We share responses from members of the Lung Cancer Policy Network to questions raised during a webinar exploring different approaches to implementing a lung cancer screening programme. The webinar also highlighted the framework to support the implementation of low-dose computed tomography lung cancer screening and a series of policy briefs recently developed by the Network.
We were delighted that the webinar was attended by people from over 30 different countries, including industry representatives, patient organisations, clinicians and academics.
Which imaging system is most suitable to use for screening for lung cancer?
The evidence points to low-dose computed tomography (LDCT) as the most suitable imaging system for lung cancer screening.
LDCT scanning of the chest is an accurate imaging technique that has a greater sensitivity than chest X-ray in detecting lung cancer at any stage. It is routinely used in screening programmes for lung cancer.
The US National Lung Screening Trial (NLST), Dutch-Belgian Lung Cancer Screening Trial (NELSON) and UK Lung Screening (UKLS) trial have provided conclusive evidence that LDCT screening reduces lung cancer mortality.
Should smoking cessation interventions be included in a lung cancer screening programme?
In short, yes. The longer answer is that the precise intervention is yet to be universally agreed on. Combined use of behavioural interventions and medication has been found to produce the largest cessation effects, but evidence also indicates several treatments are effective when used alone.
Smoking cessation interventions can greatly enhance the impact of lung cancer screening programmes. A recent systematic review found that when it was delivered during lung cancer screening programmes, smoking cessation resulted in increased quit rates compared with usual care, with more intensive interventions the most effective. Further, modelling the impact of joint screening and smoking cessation has demonstrated a reduction in lung cancer mortality and an extended lifespan than screening alone.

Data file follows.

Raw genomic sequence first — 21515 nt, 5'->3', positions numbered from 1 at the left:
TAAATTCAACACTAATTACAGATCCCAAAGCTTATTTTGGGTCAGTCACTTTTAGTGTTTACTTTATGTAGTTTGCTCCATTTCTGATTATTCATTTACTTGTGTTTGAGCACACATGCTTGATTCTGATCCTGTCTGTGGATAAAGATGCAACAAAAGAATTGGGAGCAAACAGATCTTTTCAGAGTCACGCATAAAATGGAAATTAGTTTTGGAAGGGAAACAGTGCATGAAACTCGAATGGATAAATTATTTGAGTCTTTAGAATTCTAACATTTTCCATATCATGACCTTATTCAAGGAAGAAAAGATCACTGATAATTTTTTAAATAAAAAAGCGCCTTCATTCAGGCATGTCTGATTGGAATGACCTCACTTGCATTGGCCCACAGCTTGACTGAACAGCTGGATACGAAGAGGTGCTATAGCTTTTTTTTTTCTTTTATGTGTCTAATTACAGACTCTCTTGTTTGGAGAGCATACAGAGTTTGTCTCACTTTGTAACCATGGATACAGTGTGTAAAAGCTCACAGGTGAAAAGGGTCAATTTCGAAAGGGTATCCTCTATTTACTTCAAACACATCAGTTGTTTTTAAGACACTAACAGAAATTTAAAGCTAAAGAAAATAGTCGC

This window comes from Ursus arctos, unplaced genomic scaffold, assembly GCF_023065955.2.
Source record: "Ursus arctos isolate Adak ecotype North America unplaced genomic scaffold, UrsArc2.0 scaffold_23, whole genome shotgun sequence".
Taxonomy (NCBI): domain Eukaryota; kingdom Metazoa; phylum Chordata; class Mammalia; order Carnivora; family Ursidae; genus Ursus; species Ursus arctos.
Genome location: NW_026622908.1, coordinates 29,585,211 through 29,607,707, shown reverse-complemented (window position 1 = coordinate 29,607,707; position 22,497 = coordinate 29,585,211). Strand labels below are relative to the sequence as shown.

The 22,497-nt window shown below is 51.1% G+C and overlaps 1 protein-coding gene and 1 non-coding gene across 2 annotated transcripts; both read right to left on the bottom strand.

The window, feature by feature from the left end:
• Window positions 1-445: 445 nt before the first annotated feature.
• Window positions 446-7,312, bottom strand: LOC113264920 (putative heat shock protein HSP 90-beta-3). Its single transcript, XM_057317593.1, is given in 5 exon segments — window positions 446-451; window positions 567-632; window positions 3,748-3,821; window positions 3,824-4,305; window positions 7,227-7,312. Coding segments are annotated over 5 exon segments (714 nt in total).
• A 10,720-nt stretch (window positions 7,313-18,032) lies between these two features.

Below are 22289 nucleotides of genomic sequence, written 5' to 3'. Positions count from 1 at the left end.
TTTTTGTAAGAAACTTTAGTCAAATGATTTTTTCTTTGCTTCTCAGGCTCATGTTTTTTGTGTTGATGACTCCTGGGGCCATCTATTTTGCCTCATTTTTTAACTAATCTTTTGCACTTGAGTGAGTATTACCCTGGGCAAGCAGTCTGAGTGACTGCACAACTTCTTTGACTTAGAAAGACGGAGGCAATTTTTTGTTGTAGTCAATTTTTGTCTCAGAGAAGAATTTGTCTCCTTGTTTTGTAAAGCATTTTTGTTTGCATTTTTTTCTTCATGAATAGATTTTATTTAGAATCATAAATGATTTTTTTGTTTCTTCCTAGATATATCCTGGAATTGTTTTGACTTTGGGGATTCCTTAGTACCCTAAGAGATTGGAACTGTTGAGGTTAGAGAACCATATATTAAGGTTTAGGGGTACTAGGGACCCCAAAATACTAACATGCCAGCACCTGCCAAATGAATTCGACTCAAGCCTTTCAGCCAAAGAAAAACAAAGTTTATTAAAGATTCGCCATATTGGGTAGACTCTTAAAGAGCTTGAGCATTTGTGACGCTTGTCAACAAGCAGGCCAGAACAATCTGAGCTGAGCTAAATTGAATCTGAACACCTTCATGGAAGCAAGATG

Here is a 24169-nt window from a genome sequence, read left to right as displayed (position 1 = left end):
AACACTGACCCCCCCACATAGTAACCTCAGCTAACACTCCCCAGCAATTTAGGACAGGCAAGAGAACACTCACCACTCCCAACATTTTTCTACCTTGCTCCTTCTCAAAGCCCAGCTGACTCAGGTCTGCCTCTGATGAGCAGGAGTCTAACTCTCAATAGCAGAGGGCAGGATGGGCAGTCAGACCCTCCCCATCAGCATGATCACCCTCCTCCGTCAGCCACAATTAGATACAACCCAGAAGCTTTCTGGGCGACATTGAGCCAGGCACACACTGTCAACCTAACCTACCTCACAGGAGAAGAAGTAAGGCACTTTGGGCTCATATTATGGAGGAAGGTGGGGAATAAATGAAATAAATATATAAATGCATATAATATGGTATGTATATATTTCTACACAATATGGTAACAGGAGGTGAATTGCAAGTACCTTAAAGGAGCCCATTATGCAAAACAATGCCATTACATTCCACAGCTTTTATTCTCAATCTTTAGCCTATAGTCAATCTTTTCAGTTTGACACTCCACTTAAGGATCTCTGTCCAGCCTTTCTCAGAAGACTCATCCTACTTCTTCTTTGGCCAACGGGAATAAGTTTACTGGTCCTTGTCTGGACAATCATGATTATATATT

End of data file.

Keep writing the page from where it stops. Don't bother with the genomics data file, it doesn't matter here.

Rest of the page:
How can awareness of lung cancer screening programmes be increased, especially among underserved populations?
Targeted approaches to help mitigate inequities in lung cancer and remove barriers to participation should be embedded throughout the screening programme. Co-designing the programmes with communities at risk of lower uptake is crucial. Many countries have begun instituting such initiatives:
- targeted invitation methods to lung cancer screening for Māori communities in Aotearoa New Zealand
- strategies to increase participation in lung cancer screening among First Nations, Inuit and Métis people in several Canadian provinces: engagement in decision-making, development of culturally appropriate material, financing of medical transportation
- community pharmacy referral services in England and Wales as an alternative route to lung cancer diagnosis for socioeconomically deprived communities.
The number of risk factors associated with lung cancer seems to be increasing – how does this impact eligibility for lung cancer screening?